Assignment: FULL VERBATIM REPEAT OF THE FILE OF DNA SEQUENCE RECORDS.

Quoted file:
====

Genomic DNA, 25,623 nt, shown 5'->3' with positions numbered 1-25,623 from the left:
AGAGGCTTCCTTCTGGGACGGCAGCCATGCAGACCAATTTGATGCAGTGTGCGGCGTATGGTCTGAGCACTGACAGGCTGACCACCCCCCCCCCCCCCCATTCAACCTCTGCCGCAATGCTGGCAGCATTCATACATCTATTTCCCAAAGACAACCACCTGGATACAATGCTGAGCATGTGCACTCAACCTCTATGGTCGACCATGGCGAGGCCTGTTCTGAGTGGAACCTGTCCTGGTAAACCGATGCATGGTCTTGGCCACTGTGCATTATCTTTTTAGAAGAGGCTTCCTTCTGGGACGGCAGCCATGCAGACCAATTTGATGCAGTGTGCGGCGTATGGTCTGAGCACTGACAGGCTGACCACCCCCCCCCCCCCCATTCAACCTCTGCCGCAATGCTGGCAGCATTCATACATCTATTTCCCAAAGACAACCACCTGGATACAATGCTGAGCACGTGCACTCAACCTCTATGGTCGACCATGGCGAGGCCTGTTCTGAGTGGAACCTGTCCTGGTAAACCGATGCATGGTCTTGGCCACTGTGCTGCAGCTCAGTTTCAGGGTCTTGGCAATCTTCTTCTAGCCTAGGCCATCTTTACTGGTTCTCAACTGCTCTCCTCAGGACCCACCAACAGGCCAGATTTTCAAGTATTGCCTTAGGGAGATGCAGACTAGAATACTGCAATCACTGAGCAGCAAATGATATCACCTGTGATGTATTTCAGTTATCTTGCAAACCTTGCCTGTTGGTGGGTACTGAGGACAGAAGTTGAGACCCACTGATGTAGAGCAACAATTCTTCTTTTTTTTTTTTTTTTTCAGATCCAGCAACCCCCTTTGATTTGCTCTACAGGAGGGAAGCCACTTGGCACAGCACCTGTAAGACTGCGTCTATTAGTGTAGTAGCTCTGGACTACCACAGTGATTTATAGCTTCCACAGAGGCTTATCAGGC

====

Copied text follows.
Genomic DNA, 25,623 nt, shown 5'->3' with positions numbered 1-25,623 from the left:
AGAGGCTTCCTTCTGGGACGGCAGCCATGCAGACCAATTTGATGCAGTGTGCGGCGTATGGTCTGAGCACTGACAGGCTGACCACCCCCCCCCCCCCCCATTCAACCTCTGCCGCAATGCTGGCAGCATTCATACATCTATTTCCCAAAGACAACCACCTGGATACAATGCTGAGCATGTGCACTCAACCTCTATGGTCGACCATGGCGAGGCCTGTTCTGAGTGGAACCTGTCCTGGTAAACCGATGCATGGTCTTGGCCACTGTGCATTATCTTTTTAGAAGAGGCTTCCTTCTGGGACGGCAGCCATGCAGACCAATTTGATGCAGTGTGCGGCGTATGGTCTGAGCACTGACAGGCTGACCACCCCCCCCCCCCCCATTCAACCTCTGCCGCAATGCTGGCAGCATTCATACATCTATTTCCCAAAGACAACCACCTGGATACAATGCTGAGCACGTGCACTCAACCTCTATGGTCGACCATGGCGAGGCCTGTTCTGAGTGGAACCTGTCCTGGTAAACCGATGCATGGTCTTGGCCACTGTGCTGCAGCTCAGTTTCAGGGTCTTGGCAATCTTCTTCTAGCCTAGGCCATCTTTACTGGTTCTCAACTGCTCTCCTCAGGACCCACCAACAGGCCAGATTTTCAAGTATTGCCTTAGGGAGATGCAGACTAGAATACTGCAATCACTGAGCAGCAAATGATATCACCTGTGATGTATTTCAGTTATCTTGCAAACCTTGCCTGTTGGTGGGTACTGAGGACAGAAGTTGAGACCCACTGATGTAGAGCAACAATTCTTCTTTTTTTTTTTTTTTTTCAGATCCAGCAACCCCCTTTGATTTGCTCTACAGGAGGGAAGCCACTTGGCACAGCACCTGTAAGACTGCGTCTATTAGTGTAGTAGCTCTGGACTACCACAGTGATTTATAGCTTCCACAGAGGCTTATCAGGC